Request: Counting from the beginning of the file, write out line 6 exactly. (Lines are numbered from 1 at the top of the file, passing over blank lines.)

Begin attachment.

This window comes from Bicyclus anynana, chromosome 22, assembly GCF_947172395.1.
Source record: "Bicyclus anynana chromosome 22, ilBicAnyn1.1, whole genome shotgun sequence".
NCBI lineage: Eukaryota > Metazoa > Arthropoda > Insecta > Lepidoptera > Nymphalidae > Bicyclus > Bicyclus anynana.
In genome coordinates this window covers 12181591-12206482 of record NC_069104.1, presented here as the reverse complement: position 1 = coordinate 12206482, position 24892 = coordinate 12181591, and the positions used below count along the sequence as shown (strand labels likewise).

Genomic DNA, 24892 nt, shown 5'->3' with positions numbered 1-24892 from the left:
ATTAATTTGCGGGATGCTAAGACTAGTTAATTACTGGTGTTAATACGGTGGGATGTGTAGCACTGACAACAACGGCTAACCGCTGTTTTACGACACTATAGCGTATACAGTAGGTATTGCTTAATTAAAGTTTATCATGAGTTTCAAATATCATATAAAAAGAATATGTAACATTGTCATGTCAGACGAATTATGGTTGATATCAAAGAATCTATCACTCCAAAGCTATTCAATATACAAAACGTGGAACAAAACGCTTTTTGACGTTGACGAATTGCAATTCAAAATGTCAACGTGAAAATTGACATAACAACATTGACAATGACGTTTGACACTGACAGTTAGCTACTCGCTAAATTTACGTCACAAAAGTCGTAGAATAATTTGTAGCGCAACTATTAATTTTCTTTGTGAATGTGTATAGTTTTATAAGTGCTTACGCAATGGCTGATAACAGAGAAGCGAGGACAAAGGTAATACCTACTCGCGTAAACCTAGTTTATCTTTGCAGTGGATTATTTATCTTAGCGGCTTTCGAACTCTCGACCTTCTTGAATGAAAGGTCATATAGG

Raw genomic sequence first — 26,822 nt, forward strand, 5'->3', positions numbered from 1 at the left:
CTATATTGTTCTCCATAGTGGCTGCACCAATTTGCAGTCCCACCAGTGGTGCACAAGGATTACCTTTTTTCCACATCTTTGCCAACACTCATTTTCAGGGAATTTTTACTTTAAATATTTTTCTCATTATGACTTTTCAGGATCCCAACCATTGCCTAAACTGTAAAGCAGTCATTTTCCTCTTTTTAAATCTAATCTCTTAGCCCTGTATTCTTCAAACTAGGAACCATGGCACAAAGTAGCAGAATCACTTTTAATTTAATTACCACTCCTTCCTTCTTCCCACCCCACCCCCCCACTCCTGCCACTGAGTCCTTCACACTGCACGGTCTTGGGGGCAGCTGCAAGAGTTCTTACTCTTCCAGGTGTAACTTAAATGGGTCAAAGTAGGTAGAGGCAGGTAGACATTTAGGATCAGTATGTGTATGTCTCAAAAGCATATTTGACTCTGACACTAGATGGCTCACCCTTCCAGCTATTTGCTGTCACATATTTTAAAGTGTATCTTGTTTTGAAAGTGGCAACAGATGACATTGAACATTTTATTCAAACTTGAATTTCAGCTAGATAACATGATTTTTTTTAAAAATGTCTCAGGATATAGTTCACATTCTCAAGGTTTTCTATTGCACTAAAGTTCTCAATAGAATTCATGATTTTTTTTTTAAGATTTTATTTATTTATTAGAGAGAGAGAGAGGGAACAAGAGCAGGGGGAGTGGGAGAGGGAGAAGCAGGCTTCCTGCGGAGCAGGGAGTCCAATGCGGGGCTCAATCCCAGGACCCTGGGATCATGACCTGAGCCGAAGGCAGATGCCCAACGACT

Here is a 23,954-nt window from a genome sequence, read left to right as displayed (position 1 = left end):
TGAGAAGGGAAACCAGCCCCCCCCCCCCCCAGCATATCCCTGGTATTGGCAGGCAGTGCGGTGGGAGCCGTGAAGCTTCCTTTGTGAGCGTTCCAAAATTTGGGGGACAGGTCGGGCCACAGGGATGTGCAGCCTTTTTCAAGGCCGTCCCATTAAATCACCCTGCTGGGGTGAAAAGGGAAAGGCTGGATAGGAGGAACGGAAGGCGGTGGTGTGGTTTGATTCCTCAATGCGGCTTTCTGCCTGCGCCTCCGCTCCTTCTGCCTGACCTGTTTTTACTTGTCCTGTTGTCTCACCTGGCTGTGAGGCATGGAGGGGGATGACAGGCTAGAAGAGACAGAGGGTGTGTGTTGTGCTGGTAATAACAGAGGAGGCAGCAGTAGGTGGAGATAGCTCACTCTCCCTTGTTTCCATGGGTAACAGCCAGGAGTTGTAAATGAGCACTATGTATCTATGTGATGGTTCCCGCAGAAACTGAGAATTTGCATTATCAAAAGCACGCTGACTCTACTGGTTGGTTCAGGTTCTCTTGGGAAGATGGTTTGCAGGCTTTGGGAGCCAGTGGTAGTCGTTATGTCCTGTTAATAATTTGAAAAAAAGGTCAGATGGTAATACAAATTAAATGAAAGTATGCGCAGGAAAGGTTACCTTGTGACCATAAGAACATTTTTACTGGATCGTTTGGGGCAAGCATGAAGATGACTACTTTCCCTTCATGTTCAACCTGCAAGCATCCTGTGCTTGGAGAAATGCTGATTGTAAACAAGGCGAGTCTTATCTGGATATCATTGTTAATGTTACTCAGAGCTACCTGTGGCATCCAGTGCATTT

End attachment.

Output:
ATTAATTTGCGGGATGCTAAGACTAGTTAATTACTGGTGTTAATACGGTGGGATGTGTAGCACTGACAACAACGGCTAACCGCTGTTTTACGACACTATAGCGTATACAGTAGGTATTGCTTAATTAAAGTTTATCATGAGTTTCAAATATCATATAAAAAGAATATGTAACATTGTCATGTCAGACGAATTATGGTTGATATCAAAGAATCTATCACTCCAAAGCTATTCAATATACAAAACGTGGAACAAAACGCTTTTTGACGTTGACGAATTGCAATTCAAAATGTCAACGTGAAAATTGACATAACAACATTGACAATGACGTTTGACACTGACAGTTAGCTACTCGCTAAATTTACGTCACAAAAGTCGTAGAATAATTTGTAGCGCAACTATTAATTTTCTTTGTGAATGTGTATAGTTTTATAAGTGCTTACGCAATGGCTGATAACAGAGAAGCGAGGACAAAGGTAATACCTACTCGCGTAAACCTAGTTTATCTTTGCAGTGGATTATTTATCTTAGCGGCTTTCGAACTCTCGACCTTCTTGAATGAAAGGTCATATAGG